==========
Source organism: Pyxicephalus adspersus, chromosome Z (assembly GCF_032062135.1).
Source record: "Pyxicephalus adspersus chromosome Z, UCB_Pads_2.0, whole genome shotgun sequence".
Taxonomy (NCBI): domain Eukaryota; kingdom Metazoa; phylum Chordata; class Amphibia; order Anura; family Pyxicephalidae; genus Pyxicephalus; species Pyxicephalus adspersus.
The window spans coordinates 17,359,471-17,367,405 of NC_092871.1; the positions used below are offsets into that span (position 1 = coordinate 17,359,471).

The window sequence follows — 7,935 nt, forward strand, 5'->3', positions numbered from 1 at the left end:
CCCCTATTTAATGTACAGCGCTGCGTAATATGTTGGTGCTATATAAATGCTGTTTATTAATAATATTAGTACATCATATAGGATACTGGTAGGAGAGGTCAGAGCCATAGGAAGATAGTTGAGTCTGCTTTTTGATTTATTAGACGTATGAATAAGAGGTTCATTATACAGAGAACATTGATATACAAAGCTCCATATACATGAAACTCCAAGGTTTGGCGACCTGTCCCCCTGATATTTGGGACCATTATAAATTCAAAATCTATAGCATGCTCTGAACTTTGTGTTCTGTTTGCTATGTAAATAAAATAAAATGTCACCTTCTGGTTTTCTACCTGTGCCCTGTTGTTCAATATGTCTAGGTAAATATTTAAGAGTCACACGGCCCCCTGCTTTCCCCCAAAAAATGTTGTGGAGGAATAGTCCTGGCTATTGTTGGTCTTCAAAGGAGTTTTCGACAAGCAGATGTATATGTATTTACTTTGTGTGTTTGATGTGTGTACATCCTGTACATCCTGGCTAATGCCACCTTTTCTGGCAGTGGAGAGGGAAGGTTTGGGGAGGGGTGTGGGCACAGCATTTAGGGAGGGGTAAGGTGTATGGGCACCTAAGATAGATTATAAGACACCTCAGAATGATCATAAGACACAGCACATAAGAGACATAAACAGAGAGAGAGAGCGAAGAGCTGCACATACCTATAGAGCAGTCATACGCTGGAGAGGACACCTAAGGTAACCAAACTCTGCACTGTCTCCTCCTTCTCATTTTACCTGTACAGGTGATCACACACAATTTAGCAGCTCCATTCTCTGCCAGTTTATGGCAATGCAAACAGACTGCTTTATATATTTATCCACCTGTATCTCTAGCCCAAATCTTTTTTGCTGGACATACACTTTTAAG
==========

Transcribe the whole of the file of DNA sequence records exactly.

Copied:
Source organism: Pyxicephalus adspersus, chromosome Z (assembly GCF_032062135.1).
Source record: "Pyxicephalus adspersus chromosome Z, UCB_Pads_2.0, whole genome shotgun sequence".
Taxonomy (NCBI): domain Eukaryota; kingdom Metazoa; phylum Chordata; class Amphibia; order Anura; family Pyxicephalidae; genus Pyxicephalus; species Pyxicephalus adspersus.
The window spans coordinates 17,359,471-17,367,405 of NC_092871.1; the positions used below are offsets into that span (position 1 = coordinate 17,359,471).

The window sequence follows — 7,935 nt, forward strand, 5'->3', positions numbered from 1 at the left end:
CCCCTATTTAATGTACAGCGCTGCGTAATATGTTGGTGCTATATAAATGCTGTTTATTAATAATATTAGTACATCATATAGGATACTGGTAGGAGAGGTCAGAGCCATAGGAAGATAGTTGAGTCTGCTTTTTGATTTATTAGACGTATGAATAAGAGGTTCATTATACAGAGAACATTGATATACAAAGCTCCATATACATGAAACTCCAAGGTTTGGCGACCTGTCCCCCTGATATTTGGGACCATTATAAATTCAAAATCTATAGCATGCTCTGAACTTTGTGTTCTGTTTGCTATGTAAATAAAATAAAATGTCACCTTCTGGTTTTCTACCTGTGCCCTGTTGTTCAATATGTCTAGGTAAATATTTAAGAGTCACACGGCCCCCTGCTTTCCCCCAAAAAATGTTGTGGAGGAATAGTCCTGGCTATTGTTGGTCTTCAAAGGAGTTTTCGACAAGCAGATGTATATGTATTTACTTTGTGTGTTTGATGTGTGTACATCCTGTACATCCTGGCTAATGCCACCTTTTCTGGCAGTGGAGAGGGAAGGTTTGGGGAGGGGTGTGGGCACAGCATTTAGGGAGGGGTAAGGTGTATGGGCACCTAAGATAGATTATAAGACACCTCAGAATGATCATAAGACACAGCACATAAGAGACATAAACAGAGAGAGAGAGCGAAGAGCTGCACATACCTATAGAGCAGTCATACGCTGGAGAGGACACCTAAGGTAACCAAACTCTGCACTGTCTCCTCCTTCTCATTTTACCTGTACAGGTGATCACACACAATTTAGCAGCTCCATTCTCTGCCAGTTTATGGCAATGCAAACAGACTGCTTTATATATTTATCCACCTGTATCTCTAGCCCAAATCTTTTTTGCTGGACATACACTTTTAAG